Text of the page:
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December 14
Dual Backup

Years ago, I had become enamored with Acronis Backup and Recovery. I used it for a very long time, some of my desktop computers still use Acronis True Image Home, and to this day I would still probably run it if I could afford a copy. Instead, I've started to look toward other possibilities, especially those from Veeam. Last week, I alluded to Veeam Endpoint Backup Free, which I used with great success when TECT was a physical machine. As a virtual machine, I am now using Veeam Backup & Recovery Free Edition to make a weekly backup of TECT.

The complication with the way that I'd like to move forward with the TECT hardware, there will be two things that need to be backed up. The first is TECT itself, its operating system, configuration, management tools, and the base on which everything else runs. The second will be the Hyper-V virtual machines. As far as I presently know, Veeam Endpoint Backup will not back up Hyper-V machines.

Veeam Endpoint has a few other gotchas, such as the fact that it does not encrypt backups (while Veeam Backup and Recovery Free does). The biggest problem I can find with Veeam Backup and Recovery Free is that it doesn't do scheduling. Neither product is very specific about what it will do in the situation it runs out of space on the disk you're using, or more specifically, whether removable volumes (such as RDX cartridges) are supported for backup spanning.

The problem here is the same as it has ever been: TECT is a very big data-set and to back up everything at once involves a backup file that's bigger than most external hard disks. Right now, with most of my biggest datasets offloaded elsewhere, I can fit the whole backup onto a single 4TB disk, but that won't last for long as I start splitting things out, spinning up test machines, and putting some data back where it really belongs: on the server.

There are (as always) other questions, such as whether backups should be stored on very large external disks (or this one), in another server on the network, or on removable media such as tape. Years ago, I looked favorably upon tape, simply because most tape-focused backup software (such as Acronis Backup) automatically spans media, the same way that Acronis True Image Home can be used to back up a large system onto optical media.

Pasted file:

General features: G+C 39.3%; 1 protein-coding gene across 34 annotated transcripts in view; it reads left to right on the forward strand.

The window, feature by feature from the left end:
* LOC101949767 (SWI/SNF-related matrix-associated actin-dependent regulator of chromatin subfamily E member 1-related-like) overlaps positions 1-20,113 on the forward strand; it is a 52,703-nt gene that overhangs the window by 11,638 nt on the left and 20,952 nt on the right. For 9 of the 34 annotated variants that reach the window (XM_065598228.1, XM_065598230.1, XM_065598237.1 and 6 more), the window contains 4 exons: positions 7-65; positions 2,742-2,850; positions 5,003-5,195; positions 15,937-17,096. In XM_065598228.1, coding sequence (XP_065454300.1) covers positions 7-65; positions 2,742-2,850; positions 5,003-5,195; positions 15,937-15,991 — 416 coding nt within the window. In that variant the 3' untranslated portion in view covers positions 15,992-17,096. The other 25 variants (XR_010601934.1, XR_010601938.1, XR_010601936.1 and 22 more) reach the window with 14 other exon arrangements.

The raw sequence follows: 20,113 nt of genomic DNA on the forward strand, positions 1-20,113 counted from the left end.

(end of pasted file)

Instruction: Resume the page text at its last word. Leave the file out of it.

The biggest problem with removable media as the primary backup destination is that it's often not big enough (LTO 7, said to store 15TB of compressed data) or if it's currently big enough, it won't be for long. Automation hardware for both tape and removable disk systems is costly. The cost of an inexpensive RDX system is high enough that it almost makes more sense to build a file server, and then manually replicate files to single RDX cartridges. Veeam appears to support tape an RDX cartridge in a disk-to-disk-to-x fashion. The details of how that's implemented might make it more or less practical, though.

I'll continue looking into it. One of the hardest things is that backup software and hardware are often sold disparately, so if you have an idea of what hardware solution will work best for your environment, you need to work from there and find software that works with the hardware you get. On the other hand, if you have software you want to use, you must find hardware that works with it.

Backup appliances are a thing that exists, although they tend to be very costly (usually). I tend to think that it's unnecessary to go that far for my specific needs.

I have some time to decide on an exact solution before moving forward. Because "TECT" is stable on finnmark, I can simply keep running that while doing some testing on TECT. I'd like to see whether I can find something easy to license that can back up everything in one go. If not, I'd like to play around with different ways to set up the TECT hardware and the virtual machines. Simply running two different backups, one for Windows and one for its client Hyper-V VMs may not be that bad.


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